On the evening of January the 20th 1681, two Dutch Galleons accompanied by a warship, set sail from Mahon harbour for an unknown destination, unaware of the tragic events that lay ahead.
After an hour or so, whilst sailing along the east coast of Menorca under a favourable southerly breeze, their sails began to flutter as the wind suddenly changed direction. Great black storm clouds had began to build up over the island. As the thunder rumbled even louder with the lightning becoming closer and more intense, the wind and the sea now stood completely still. As the first large droplets of rain fell, the wind began to blow again, soon it would be gusting with an extraordinary violence, lashing heavy rain through the riggings of the 3 great ships. As the crews fought to reset their sails, the wind and white horses became more and more furious………
Within an hour the Tramuntana, Menorca's most treacherous wind, was gusting to over 100 kilometres per hour.

Dangerous waters
Dawn came, the sky was blue again and the wind had ceased - but there was no sign of any ship. All three lay broken-backed at the bottom of the sea off the east coast of Menorca. Part of the remains of the warship, the "Wassenaer" have been located off the north east coast, she was carrying 300,000 Pieces of Eight, Silver bars, un unknown quantity of gold, together with 56 canons. Of her estimated 200 crew, there were only 25 survivors.

Dutch warship Wassenaer, buiot in Rotterdam 1666, sunk Menorca 1681.

Anchor located at 28 meters depth may be that of the

Wreckage found on a remote beach is definatly that of an
old ship, possibly the remains of the Wassenaer
Although for much of the year, Menorca enjoys beautiful weather and is a paradise for divers, storms such as this one , that sank the galleons some 300 years ago, occur frequently during the winter months, often reaching such a force that they still cause havoc to modern shipping. Only recently, an Italian ocean going yacht, designed to withstand the worst storms off South Americas Cape Horn, sank some 80 kilometres north of Menorca, caught by sudden mountainous seas and hurricane force gusts.
On the 18th of December 1981, the 4800 tonne Panamanian cargo ship "Benil" took refuge in the bay of Cala Tirant, which is located to the south east of Cabo Cavalleria, when a north westerly storm developed winds of 80 kilometres per hour. During the morning of the 19th, the wind turned to the north east and drove 8 metre waves into this bay, the Benil broke its anchor chain and despite having her engines running, was driven onto the rocks where she broke up. It is interesting to note that this ship was owned by none other than the Turk, Bekir Celenk, the person who had paid 3 million dollars to Ali Agca to assassinate Pope John Paul II, in May that same year.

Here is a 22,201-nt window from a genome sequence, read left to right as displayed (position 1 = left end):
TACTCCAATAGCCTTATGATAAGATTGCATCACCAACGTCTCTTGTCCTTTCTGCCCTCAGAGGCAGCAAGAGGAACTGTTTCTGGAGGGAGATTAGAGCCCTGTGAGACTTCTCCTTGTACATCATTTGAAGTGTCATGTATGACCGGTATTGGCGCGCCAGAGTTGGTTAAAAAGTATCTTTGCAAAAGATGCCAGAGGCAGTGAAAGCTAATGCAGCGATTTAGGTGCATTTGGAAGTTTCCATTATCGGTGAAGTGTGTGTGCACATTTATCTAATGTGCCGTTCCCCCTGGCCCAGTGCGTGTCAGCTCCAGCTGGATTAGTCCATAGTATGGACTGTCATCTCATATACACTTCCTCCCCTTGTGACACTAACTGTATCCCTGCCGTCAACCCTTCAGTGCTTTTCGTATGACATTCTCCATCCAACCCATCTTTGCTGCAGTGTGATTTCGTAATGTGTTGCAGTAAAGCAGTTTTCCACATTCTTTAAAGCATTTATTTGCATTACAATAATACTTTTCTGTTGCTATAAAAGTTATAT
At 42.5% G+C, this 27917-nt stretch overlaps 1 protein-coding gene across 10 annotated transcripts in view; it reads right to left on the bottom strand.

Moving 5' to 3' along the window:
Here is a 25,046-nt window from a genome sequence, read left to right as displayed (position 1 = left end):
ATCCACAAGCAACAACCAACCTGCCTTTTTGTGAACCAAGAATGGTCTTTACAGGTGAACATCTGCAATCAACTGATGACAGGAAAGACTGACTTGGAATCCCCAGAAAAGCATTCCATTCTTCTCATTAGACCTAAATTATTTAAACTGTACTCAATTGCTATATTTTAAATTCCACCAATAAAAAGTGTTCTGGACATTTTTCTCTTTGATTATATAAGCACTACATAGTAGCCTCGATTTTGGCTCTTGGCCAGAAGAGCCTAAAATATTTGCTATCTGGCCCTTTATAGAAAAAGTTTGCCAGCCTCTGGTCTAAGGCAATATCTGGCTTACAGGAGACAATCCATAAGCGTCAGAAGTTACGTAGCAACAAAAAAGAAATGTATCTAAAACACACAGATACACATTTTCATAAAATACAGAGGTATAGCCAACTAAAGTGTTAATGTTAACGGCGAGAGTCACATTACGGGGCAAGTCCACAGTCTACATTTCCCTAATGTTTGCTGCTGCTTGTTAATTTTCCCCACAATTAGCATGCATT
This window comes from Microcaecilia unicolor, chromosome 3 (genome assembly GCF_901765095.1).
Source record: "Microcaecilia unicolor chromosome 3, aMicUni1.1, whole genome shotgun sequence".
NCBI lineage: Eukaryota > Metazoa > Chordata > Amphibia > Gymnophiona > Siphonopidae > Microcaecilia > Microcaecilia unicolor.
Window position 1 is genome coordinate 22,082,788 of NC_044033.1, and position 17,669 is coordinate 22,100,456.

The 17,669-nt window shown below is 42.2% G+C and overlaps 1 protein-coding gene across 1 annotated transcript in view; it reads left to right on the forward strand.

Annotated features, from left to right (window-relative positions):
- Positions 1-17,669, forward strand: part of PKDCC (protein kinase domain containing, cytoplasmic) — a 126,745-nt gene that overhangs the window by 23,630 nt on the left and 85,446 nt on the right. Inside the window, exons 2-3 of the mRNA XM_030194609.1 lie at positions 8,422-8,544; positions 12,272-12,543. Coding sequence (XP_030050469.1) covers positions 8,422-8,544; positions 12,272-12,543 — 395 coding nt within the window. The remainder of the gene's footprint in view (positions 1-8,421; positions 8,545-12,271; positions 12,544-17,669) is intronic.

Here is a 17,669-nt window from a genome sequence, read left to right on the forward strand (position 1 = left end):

At a recent global Meteorological conference, one of the subjects discussed was the particularly unique weather phenomenon that affects the western Mediterranean Sea, including the speed at which low pressure systems can suddenly develop in the Gulf of Lyons. Specialists agree that it is still at times impossible to predict such storms, even at short notice.
Although hurricane force winds have long been the single greatest threat to shipping and continue to be so today, until a few decades ago many other important factors also contributed to the endless shipwrecks that occurred along Menorca's desolate coastline. Firstly, and above all, the position of the island itself; geographically Menorca lies almost exactly in the centre of the western Mediterranean basin, putting it in the path of shipping ever since man began to navigate the sea.
Marine navigational charts may have become relatively accurate by the late 19th century and the location of the island accurately plotted, but the ship's captains still had no way of knowing their exact positions in times of poor visibility. They had no radio, radio beacons or radar. To make matters worse, poor visibility or not, most of Menorca's coastline was uninhabited, there were no lights, nor any lighthouses until 1857, when the first was built at Cabo Cavalleria. One can only imagine the consequences to ships at night in times of fog, rain or storm.

Uninhabited north coast


Wreck of the Benil, Cala Tirant 1981

General Chanzy departing Marseille


Sole survivor Marcel Baudez being cared for in Ciudadela
One of the worst disasters ever to occur, took place at 5 in the morning of February 9th 1910, during a tremendous storm with hurricane force winds and giant waves, when the luxury 2300 tonne French passenger/cargo steamship 'General Chanzy', en route from Marseille to Algiers, crashed into the cliffs close to Punta Nati on the northwest coast of Menorca. As she immediately began to sink her boilers exploded.

Tragic loss of the Lamoriciere
The scale of the disaster was only revealed at 8 in the morning on the Saturday 11th, some 48 hours after the accident, when the sole survivor 23 year old Marcel Baudez, presented himself to the farmhouse of Son Escudero asking for help. Within days the terrible truth would be known; 159 persons had lost their lives in this accident.